Photograghy News,Reviews

Wednesday, October 26, 2005

Panasonic Lumix DMC-FZ30

Design Technica Reviews Panasonic Lumix DMC-FZ30 and says:

The Panasonic Lumix DMC-FZ30 is available in black or silver finish; I much prefer the black since it gives a heavy D-SLR vibe. When you snap on the lens hood, only the savviest photographers will know any different. However, I’d put the shade on once to admire the view then return it to the box since you’ll run into vignetting problems when using the flash. The camera does have a very clean look with a minimum amount of keys and dials.

Once the battery was charged and a high-speed 1GB SanDisk Extreme III card was loaded it was time to set up the camera. Even though the camera has only a 2-inch LCD, quality is so good, it’s a breeze to read (the Sony DSC-H1 has a 2.5-incher). Setting the date and time was simple with the four-way controller. It doesn’t have a “set” or enter key so making adjustments was a bit different than other digicams but it’s not really a big deal. As noted, the camera has a RAW option (as well as TIFF and JPEG). We set the camera to RAW and immediately saw why a 1GB card is critical since it holds approximately 40 images compared to 200-plus JPEGs at best compression (3264 x 2448 pixels). And definitely opt for high-speed to help save the huge files and to get the best video quality (640 x 480 pixels at 30 fps).

After some time in the field, it was time to view the results onscreen and to make some 8.5x11 prints. It was at this time that the DMC-FZ30 versus an 8MP or even a 6MP D-SLR contest came to a screeching halt (the D-SLRs win hands down). Making full bleed prints with no editing or enhancements the amount of noise was very high, so much so that was a bit disconcerting particularly at 200 and 400. There was some purple fringing too but nothing as bothersome as the noise. At 80 and 100 photos were good but not spectacular. Having just shot with a 6MP Konica Minolta Maxxum 5D D-SLR with excellent results, the comparison was all the more jarring. The highly lauded 6MP FujiFilm FinePix F10 for $399 handled noise, much, much better with an ISO reaching 1600. Sure I could make smaller prints but that defeats the purpose of an 8MP camera. I also could spend time with Adobe Photoshop CS2 cleaning up the RAW files but that adds $500 to the total cost, not an insignificant sum in anyone’s universe. On the plus side, the flash was quite good and accurate thanks to the AF Assist lamp (don’t bother with the supplied sunshade). Videos were VHS level and you can use the zoom while recording clips. Again, these are O.K. for short movies but definitely not a replacement for a MiniDV camcorder.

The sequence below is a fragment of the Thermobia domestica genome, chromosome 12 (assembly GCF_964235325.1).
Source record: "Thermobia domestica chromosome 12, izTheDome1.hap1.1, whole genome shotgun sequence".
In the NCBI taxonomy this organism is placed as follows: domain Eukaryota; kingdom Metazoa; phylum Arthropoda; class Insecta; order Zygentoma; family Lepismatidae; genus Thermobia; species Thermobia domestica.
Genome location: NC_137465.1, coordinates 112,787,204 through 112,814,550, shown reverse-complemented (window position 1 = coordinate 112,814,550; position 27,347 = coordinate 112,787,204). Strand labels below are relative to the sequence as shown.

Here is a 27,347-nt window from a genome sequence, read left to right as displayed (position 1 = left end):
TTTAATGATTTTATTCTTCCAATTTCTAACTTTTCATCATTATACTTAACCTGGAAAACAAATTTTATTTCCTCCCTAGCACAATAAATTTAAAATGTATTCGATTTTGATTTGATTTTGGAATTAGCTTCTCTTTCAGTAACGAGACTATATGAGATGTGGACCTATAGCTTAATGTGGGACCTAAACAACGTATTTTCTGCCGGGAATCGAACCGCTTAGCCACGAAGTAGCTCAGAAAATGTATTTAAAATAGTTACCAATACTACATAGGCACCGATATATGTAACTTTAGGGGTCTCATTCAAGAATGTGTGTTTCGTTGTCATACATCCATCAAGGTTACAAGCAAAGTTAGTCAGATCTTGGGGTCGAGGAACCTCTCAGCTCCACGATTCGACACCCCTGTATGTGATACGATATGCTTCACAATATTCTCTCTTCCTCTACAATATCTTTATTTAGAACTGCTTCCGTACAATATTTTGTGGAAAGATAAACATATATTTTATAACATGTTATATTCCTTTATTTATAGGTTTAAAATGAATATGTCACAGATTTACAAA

With a camera that had so much going for it—a great 12x Leica lens, optical image stabilization and 8MP resolution—the Lumix DMC-FZ30 should have rung the bell. It didn’t. The price is right too: it costs around $600. By comparison an 8MP D-SLR like the Canon Digital Rebel XT is $800 for the body and an image stabilized 100-400mm zoom would set you back another $1,400! Unfortunately, digital noise is a problem at higher ISOs. Bummer. If tweaking RAW files in PhotoShop CS2 is your style, then this camera is worth a long look. Other shoppers should consider mega zoom cameras from other companies, even though there is no direct competitor.


  • Terrific zoom range
  • Built-in optical image stabilization (2 modes)
  • Great feel with zoom and manual focus
  • Excellent menus
  • High-quality 2-inch LCD screen and EVF


  • Very noisy above 100 ISO
  • No USB Hi-Speed connection
  • Supplied software lacks RAW conversion


Post a Comment

<< Home

eXTReMe Tracker